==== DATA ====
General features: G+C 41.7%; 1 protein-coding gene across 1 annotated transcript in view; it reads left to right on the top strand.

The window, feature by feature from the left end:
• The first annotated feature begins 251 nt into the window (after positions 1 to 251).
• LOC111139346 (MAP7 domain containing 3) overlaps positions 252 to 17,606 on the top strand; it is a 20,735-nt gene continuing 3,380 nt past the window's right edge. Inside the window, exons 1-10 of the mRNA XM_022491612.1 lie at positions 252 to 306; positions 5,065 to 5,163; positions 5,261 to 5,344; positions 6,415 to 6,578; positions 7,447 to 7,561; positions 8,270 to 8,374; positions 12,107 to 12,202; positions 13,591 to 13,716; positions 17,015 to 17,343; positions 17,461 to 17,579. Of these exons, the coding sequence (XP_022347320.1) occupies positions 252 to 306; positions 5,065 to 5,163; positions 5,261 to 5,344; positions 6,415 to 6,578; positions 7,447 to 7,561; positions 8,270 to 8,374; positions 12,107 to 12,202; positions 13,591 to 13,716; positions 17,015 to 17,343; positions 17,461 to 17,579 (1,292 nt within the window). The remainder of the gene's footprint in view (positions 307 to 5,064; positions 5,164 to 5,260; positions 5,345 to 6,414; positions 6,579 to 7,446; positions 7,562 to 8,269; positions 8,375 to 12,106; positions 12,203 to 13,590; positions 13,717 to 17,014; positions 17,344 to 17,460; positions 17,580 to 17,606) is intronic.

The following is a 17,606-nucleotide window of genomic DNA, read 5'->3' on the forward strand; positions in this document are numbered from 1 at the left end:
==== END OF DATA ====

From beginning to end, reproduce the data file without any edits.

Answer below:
General features: G+C 41.7%; 1 protein-coding gene across 1 annotated transcript in view; it reads left to right on the top strand.

The window, feature by feature from the left end:
• The first annotated feature begins 251 nt into the window (after positions 1 to 251).
• LOC111139346 (MAP7 domain containing 3) overlaps positions 252 to 17,606 on the top strand; it is a 20,735-nt gene continuing 3,380 nt past the window's right edge. Inside the window, exons 1-10 of the mRNA XM_022491612.1 lie at positions 252 to 306; positions 5,065 to 5,163; positions 5,261 to 5,344; positions 6,415 to 6,578; positions 7,447 to 7,561; positions 8,270 to 8,374; positions 12,107 to 12,202; positions 13,591 to 13,716; positions 17,015 to 17,343; positions 17,461 to 17,579. Of these exons, the coding sequence (XP_022347320.1) occupies positions 252 to 306; positions 5,065 to 5,163; positions 5,261 to 5,344; positions 6,415 to 6,578; positions 7,447 to 7,561; positions 8,270 to 8,374; positions 12,107 to 12,202; positions 13,591 to 13,716; positions 17,015 to 17,343; positions 17,461 to 17,579 (1,292 nt within the window). The remainder of the gene's footprint in view (positions 307 to 5,064; positions 5,164 to 5,260; positions 5,345 to 6,414; positions 6,579 to 7,446; positions 7,562 to 8,269; positions 8,375 to 12,106; positions 12,203 to 13,590; positions 13,717 to 17,014; positions 17,344 to 17,460; positions 17,580 to 17,606) is intronic.

The following is a 17,606-nucleotide window of genomic DNA, read 5'->3' on the forward strand; positions in this document are numbered from 1 at the left end: